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Pipeline Safety Update - Issue No. 152

Senate Committee approves bill to reauthorize pipeline safety programs and amend the Pipeline Safety Laws.  DOT increases maximum civil penalties under the Pipeline Safety Act.  Updated PHMSA Rulemakings Chart.  PHMSA seeks comment on renewed information collection.  Updates from Select States.

Senate Committee Approves Bill to Reauthorize Pipeline Safety Programs and Amend the Pipeline Safety Laws

On July 31, the Senate Commerce, Science and Transportation Committee approved by voice vote S.2299, the Pipes Act of 2019.  The bill contains provisions addressing the evaluation and ranking of risks under distribution integrity management plans; the management of distribution system records and ensuring they are available to construction and engineering personnel; emergency response plans; management of change; review of construction plans by qualified personnel; and reducing the risk of line overpressurizations.  S.2299 also would require that, when establishing a civil penalty, the Pipeline and Hazardous Materials Safety Administration (PHMSA) consider whether the operator self-disclosed and corrected an alleged violation before PHMSA discovered it.

Senator Tom Udall (D-NM) voted “no” on the bill because it does not contain language addressing the management of methane leaks.  In addition, Senator Richard Blumenthal (D-CT) expressed concern that the Committee did not consider amendments on whistleblower protections.  Both senators indicated their desire to address these amendments before the bill reaches the Senate floor later this fall.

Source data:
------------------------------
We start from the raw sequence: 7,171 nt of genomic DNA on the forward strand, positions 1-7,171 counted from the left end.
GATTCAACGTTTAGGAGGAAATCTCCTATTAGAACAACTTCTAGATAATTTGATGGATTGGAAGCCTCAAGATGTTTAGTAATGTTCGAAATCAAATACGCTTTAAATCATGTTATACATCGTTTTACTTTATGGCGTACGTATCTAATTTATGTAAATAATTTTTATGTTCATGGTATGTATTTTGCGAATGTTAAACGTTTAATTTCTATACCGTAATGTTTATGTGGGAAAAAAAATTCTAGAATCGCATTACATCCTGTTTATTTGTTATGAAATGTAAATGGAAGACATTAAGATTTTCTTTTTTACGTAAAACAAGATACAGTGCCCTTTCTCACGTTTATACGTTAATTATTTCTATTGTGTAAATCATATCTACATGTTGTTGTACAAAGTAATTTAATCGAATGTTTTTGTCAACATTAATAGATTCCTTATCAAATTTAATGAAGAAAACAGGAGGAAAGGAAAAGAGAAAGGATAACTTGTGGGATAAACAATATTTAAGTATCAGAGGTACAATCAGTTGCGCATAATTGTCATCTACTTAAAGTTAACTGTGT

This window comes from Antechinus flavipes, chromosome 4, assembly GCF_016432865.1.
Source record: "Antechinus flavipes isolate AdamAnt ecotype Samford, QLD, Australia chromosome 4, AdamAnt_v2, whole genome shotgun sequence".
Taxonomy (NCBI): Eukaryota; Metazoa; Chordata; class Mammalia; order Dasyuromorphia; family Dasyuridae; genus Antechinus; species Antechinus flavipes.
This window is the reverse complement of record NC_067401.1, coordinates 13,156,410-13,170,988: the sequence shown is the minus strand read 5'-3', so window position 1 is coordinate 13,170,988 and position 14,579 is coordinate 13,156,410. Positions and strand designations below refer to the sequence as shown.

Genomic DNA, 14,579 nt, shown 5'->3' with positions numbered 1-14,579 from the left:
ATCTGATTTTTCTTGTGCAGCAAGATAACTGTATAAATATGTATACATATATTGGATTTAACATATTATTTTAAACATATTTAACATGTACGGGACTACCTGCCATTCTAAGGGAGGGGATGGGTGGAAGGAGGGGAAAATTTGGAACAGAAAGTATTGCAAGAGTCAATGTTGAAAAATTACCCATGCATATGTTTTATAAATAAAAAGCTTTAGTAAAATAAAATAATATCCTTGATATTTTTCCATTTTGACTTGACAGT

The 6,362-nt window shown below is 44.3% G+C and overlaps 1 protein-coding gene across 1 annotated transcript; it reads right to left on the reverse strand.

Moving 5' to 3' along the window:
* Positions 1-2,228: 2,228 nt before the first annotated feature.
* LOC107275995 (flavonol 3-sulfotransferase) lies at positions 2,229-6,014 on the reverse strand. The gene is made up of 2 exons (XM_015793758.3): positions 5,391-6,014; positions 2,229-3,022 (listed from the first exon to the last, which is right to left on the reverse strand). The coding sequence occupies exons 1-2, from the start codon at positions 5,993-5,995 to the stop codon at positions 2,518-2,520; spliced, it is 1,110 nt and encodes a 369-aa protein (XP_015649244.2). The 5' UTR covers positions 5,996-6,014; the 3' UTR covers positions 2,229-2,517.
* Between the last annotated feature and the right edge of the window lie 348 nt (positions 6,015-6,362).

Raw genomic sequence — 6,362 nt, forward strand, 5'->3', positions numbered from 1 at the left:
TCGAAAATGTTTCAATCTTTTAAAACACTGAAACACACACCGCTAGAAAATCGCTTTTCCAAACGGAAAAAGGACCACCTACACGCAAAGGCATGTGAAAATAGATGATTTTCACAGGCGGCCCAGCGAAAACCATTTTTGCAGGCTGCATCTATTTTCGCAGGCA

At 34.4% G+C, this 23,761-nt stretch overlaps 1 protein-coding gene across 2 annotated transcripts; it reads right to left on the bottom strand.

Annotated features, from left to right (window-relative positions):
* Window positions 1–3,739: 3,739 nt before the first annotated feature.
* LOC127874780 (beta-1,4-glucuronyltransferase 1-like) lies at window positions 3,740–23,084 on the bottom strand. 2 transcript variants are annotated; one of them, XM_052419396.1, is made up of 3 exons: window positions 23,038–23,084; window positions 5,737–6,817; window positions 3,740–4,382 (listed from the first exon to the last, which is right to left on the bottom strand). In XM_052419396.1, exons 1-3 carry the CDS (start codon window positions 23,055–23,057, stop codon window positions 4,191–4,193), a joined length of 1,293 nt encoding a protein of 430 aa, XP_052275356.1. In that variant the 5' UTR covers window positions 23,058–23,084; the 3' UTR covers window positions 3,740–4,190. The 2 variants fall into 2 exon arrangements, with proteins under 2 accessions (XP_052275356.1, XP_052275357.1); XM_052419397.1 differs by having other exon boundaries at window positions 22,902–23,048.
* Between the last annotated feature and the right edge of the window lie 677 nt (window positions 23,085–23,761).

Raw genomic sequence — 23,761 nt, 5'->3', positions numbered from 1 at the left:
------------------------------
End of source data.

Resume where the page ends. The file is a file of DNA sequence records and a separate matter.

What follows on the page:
DOT Increases Maximum Civil Penalties Under the Pipeline Safety Act. 

On July 31, the Department of Transportation (DOT) issued a final rule increasing the civil penalties that PHMSA may assess for violations of the Pipeline Safety Act.  Effective July 31, the maximum civil penalty for each pipeline safety violation increased from $213,268 to $218,647 per violation per day, and the maximum penalty for a related series of pipeline safety violations increased from $2,132,679 to $2,186,465.  The maximum penalty for liquefied natural gas pipeline safety violations increased from $77,910 to $79,875.  These increased penalties apply only to violations occurring after the rule’s July 31 effective date. 

Updated PHMSA Rulemakings Chart.  The chart below shows the status of PHMSA’s pending pipeline safety rulemakings as reflected in (1) DOT’s June Significant Rulemaking Report, (2) PHMSA’s status Chart of legislatively mandated actions, and (3) the Office of Management & Budget’s (OMB) Office of Information and Regulatory Affairs (OIRA) Spring 2019 Unified Agenda of Regulatory and Deregulatory Actions.  The Unified Agenda appears in two principal parts, Current Agenda Agency Regulatory Entries for Active Actions and Current Long Term Actions

Pending Final Rules

Proceeding

DOT Estimated Publication

OIRA Estimated Publication

PHMSA’s Chart

Emergency Order Procedures

August 1, 2019

May 2019

July 26, 2019

Safety of Gas Transmission Pipelines, MAOP Reconfirmation, Expansion of Assessment Requirements and Other Related Amendments

August 30, 2019

July 2019